Another company is Hamilton Shirts the "custom" shirtmaker for Barney's
and Wilkes Bashford among others:

http://www.hamiltonshirts.com/

Don't order no-iron MTM shirts. Unless the technology has improved, they'll
look like they came from KMart in no time.

Good Luck
post #6 of 11
Thread Starter 

Thank you all for your replies!

 

I have one more question though if you don't mind:

 

I understand that the fabric and the time taken for the construction (full canvas, half canvas, fusion) determines the price, but are there more factors that affects the price or quality?

 

Even if two suits from different brands are both made out of 100% Wool, and are let's say super 120, and they're both half canvassed, one has significantly higher price than the other. Why is this? Is this pure brand value or is one actually better than the other? I see that fit is not a concern here since we're dealing RTW here, and style is subjective, so what makes one brand so expensive and the other not so?

post #7 of 11
Well if you're asking why there is a price difference between retail brands, a lot of it is name recognition.

Ralph Lauren, as an example. Caruso makes their suits (Caruso makes suits for others, too). The average person off the street will always know who Ralph Lauren is and never know who Caruso is.

Ralph Lauren will charge you like $1750 for a suit but you can get a Caruso off Ebay for like $600-900 depending and you honestly won't see much of a difference. You're paying a premium for the label.

Of course there are some instances where you can take 2 half-canvassed super 120's and put them side by side and see how one was made to cut a way better silhouette than the other, and one may have additional levels of detail such as functional buttons on the sleeves and more detailed stitching ...
post #8 of 11
Quote:
Originally Posted by Semin Park View Post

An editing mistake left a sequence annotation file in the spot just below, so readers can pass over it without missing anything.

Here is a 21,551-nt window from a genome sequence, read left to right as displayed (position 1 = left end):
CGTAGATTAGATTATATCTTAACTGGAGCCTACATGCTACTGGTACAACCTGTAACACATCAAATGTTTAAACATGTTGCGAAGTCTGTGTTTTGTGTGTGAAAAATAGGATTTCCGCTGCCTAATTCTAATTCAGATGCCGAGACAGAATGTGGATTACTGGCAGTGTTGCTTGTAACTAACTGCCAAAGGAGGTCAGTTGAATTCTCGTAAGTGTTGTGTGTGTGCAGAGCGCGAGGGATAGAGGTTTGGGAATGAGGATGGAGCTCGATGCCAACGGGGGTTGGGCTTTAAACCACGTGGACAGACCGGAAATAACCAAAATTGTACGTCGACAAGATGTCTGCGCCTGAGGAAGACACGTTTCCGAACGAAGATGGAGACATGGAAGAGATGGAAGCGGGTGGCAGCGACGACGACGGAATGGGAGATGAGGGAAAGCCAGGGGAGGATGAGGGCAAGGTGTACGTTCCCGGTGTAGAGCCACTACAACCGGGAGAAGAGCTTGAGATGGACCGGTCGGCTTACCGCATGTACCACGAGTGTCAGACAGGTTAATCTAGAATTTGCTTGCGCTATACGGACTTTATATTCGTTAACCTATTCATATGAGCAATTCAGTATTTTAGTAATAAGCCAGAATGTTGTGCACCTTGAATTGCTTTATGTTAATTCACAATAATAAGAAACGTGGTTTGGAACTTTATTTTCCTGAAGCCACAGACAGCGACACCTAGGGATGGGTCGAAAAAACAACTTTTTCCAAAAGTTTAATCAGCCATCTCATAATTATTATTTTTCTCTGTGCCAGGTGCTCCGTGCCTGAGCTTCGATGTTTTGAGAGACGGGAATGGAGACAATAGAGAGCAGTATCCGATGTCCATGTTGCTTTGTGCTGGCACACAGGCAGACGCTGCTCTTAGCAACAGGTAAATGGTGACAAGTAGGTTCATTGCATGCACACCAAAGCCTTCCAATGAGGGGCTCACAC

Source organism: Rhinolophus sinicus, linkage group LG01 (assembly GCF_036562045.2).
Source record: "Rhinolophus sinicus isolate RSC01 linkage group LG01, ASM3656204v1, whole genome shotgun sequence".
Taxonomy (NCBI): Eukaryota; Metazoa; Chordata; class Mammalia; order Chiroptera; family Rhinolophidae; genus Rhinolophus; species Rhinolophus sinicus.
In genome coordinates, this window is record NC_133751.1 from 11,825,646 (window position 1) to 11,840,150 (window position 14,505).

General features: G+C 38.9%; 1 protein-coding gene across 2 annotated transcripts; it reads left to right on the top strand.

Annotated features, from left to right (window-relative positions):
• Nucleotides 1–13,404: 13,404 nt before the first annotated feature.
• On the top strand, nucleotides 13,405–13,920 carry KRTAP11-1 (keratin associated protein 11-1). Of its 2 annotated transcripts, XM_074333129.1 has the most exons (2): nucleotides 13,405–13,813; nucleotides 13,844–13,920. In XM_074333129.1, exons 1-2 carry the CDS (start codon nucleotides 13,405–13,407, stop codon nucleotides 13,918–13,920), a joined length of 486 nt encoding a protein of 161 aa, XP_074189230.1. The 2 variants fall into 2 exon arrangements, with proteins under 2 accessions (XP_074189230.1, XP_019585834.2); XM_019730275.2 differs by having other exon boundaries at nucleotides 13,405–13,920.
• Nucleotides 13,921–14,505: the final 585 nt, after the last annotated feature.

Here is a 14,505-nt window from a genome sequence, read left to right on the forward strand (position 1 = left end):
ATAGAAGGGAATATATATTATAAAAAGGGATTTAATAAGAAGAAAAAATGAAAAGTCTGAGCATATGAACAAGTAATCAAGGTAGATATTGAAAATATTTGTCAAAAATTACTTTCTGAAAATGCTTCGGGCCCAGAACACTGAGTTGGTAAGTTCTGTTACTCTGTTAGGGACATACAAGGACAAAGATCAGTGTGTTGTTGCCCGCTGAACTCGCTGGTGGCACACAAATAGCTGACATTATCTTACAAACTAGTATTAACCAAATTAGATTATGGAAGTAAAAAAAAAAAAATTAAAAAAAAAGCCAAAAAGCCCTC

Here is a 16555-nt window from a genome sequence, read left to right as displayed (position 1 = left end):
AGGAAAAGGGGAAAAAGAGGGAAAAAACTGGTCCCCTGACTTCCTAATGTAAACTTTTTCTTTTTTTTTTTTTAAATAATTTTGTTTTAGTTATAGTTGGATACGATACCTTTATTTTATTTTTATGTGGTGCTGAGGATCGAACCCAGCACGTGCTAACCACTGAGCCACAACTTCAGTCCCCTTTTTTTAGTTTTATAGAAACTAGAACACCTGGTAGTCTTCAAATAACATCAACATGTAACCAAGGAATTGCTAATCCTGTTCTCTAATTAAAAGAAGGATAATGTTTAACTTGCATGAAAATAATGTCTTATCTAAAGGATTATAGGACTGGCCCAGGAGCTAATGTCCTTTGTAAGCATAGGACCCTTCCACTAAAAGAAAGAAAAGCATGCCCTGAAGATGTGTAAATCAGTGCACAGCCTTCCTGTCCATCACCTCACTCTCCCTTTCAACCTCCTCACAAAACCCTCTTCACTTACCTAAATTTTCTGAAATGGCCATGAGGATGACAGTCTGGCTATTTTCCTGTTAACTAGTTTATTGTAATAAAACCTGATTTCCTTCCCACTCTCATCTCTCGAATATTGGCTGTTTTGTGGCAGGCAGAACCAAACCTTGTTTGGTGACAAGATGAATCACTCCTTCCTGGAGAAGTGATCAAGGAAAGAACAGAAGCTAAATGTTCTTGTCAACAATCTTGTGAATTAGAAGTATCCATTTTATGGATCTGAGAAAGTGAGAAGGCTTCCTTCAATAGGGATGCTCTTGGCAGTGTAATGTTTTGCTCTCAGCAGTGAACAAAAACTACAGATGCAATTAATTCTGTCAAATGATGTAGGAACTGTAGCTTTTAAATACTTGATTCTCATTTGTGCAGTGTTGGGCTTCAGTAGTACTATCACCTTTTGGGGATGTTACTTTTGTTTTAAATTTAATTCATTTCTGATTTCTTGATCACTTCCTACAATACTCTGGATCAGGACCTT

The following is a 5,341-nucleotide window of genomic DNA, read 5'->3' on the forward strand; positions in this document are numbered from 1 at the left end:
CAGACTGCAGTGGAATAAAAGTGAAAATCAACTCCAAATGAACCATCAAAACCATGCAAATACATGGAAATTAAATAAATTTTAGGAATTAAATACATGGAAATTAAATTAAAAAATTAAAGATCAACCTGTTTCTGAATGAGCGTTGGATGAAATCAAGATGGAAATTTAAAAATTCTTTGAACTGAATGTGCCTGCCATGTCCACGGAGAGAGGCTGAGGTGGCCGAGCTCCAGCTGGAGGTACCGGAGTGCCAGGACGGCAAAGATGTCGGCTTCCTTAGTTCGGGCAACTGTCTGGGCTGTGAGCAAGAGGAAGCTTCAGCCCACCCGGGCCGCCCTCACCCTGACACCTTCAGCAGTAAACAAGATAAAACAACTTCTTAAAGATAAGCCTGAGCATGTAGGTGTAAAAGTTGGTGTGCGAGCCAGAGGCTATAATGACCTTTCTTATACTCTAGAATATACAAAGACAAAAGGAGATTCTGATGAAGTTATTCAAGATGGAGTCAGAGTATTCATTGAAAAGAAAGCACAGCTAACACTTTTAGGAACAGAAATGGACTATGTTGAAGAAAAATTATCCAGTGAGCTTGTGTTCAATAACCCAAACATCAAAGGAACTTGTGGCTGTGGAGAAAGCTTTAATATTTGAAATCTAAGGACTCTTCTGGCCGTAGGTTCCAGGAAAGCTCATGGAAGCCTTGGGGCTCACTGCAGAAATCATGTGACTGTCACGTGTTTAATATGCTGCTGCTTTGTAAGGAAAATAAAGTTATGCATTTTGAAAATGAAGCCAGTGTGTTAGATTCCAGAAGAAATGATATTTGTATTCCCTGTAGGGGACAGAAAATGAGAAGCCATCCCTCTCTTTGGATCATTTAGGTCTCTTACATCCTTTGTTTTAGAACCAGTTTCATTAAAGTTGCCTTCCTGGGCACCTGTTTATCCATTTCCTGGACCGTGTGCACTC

Even if two suits from different brands are both made out of 100% Wool, and are let's say super 120, and they're both half canvassed, one has significantly higher price than the other. Why is this? Is this pure brand value or is one actually better than the other? I see that fit is not a concern here since we're dealing RTW here, and style is subjective, so what makes one brand so expensive and the other not so?

Often it is a mix of brand value and superior product that cause a certain suit to be more expensive. There are times when every cent of the additional cost (or more if the cheaper suit is actually better) is pure marketing, but as a broad general rule I'd say it's a mix of the two. People will also pay for certain silhouettes that are more flattering to them and often "slim fit" type clothing with more waist suppression in jackets and the like will command a premium even with RTW.

Also keep in mind that not all "Super 120s" are created equal and that many of the better fabric mills do not disclose their super numbers. You need to know more than just the super number to understand what you're getting with a particular cloth. Super numbers tell you about certain properties of the fabric; they are not a guarantee of quality.
post #9 of 11
Thread Starter 

TM79 and archibald,

 

If it's so, if I see suits that are both made out of the same fabric, same everything, then can I assume that they're "equal" in terms of quality? Meaning I can just make the decision based on which silhouette flatters me more?

post #10 of 11
I mean, it's a purely hypothetical situation but what you say sounds fair enough.

If you were able to actually stand in front of both suits and they both had identical Loro Piana fabric (as an example) and had the same level of detail then you could reasonably deduce that the price of one could be higher than another based on the label on the suit.

You'd want to rank fit above all else, anyway, in my opinion.
post #11 of 11
Assuming you have a good eye for various details and can tell if a suit is canvassed or not, yeah, I think that's fair. I agree fully with TM79 about fit being most important.